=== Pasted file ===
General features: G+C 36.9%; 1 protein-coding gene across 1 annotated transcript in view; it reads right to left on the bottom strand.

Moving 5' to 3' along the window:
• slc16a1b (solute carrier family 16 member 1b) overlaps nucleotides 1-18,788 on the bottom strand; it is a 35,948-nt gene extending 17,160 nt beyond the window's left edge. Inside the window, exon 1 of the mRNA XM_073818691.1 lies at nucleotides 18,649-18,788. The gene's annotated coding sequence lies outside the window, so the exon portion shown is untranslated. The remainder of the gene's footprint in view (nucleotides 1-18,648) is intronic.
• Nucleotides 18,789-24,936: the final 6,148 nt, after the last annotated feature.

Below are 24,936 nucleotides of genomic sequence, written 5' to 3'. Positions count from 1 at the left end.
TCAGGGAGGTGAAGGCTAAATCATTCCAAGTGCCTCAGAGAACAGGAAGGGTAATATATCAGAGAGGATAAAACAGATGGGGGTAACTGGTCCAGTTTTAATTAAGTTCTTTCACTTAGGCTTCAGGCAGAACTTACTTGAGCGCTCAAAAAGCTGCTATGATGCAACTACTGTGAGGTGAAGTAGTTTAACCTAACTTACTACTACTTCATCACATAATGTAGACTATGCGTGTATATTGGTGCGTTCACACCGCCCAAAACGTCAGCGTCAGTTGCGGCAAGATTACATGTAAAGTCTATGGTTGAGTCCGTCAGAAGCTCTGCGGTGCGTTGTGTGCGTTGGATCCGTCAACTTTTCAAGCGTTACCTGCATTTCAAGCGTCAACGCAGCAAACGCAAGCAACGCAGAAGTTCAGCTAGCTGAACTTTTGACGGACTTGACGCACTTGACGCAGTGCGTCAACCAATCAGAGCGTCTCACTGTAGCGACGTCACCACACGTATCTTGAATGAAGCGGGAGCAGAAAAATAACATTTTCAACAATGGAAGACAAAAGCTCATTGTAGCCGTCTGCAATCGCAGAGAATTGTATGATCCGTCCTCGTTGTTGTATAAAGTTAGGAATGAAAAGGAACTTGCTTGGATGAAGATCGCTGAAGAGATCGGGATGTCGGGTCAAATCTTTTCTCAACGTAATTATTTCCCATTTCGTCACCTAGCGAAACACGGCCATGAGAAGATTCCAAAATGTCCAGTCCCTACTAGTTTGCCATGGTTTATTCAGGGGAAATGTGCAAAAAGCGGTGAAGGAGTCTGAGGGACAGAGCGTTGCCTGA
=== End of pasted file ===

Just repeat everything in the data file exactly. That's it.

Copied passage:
General features: G+C 36.9%; 1 protein-coding gene across 1 annotated transcript in view; it reads right to left on the bottom strand.

Moving 5' to 3' along the window:
• slc16a1b (solute carrier family 16 member 1b) overlaps nucleotides 1-18,788 on the bottom strand; it is a 35,948-nt gene extending 17,160 nt beyond the window's left edge. Inside the window, exon 1 of the mRNA XM_073818691.1 lies at nucleotides 18,649-18,788. The gene's annotated coding sequence lies outside the window, so the exon portion shown is untranslated. The remainder of the gene's footprint in view (nucleotides 1-18,648) is intronic.
• Nucleotides 18,789-24,936: the final 6,148 nt, after the last annotated feature.

Below are 24,936 nucleotides of genomic sequence, written 5' to 3'. Positions count from 1 at the left end.
TCAGGGAGGTGAAGGCTAAATCATTCCAAGTGCCTCAGAGAACAGGAAGGGTAATATATCAGAGAGGATAAAACAGATGGGGGTAACTGGTCCAGTTTTAATTAAGTTCTTTCACTTAGGCTTCAGGCAGAACTTACTTGAGCGCTCAAAAAGCTGCTATGATGCAACTACTGTGAGGTGAAGTAGTTTAACCTAACTTACTACTACTTCATCACATAATGTAGACTATGCGTGTATATTGGTGCGTTCACACCGCCCAAAACGTCAGCGTCAGTTGCGGCAAGATTACATGTAAAGTCTATGGTTGAGTCCGTCAGAAGCTCTGCGGTGCGTTGTGTGCGTTGGATCCGTCAACTTTTCAAGCGTTACCTGCATTTCAAGCGTCAACGCAGCAAACGCAAGCAACGCAGAAGTTCAGCTAGCTGAACTTTTGACGGACTTGACGCACTTGACGCAGTGCGTCAACCAATCAGAGCGTCTCACTGTAGCGACGTCACCACACGTATCTTGAATGAAGCGGGAGCAGAAAAATAACATTTTCAACAATGGAAGACAAAAGCTCATTGTAGCCGTCTGCAATCGCAGAGAATTGTATGATCCGTCCTCGTTGTTGTATAAAGTTAGGAATGAAAAGGAACTTGCTTGGATGAAGATCGCTGAAGAGATCGGGATGTCGGGTCAAATCTTTTCTCAACGTAATTATTTCCCATTTCGTCACCTAGCGAAACACGGCCATGAGAAGATTCCAAAATGTCCAGTCCCTACTAGTTTGCCATGGTTTATTCAGGGGAAATGTGCAAAAAGCGGTGAAGGAGTCTGAGGGACAGAGCGTTGCCTGA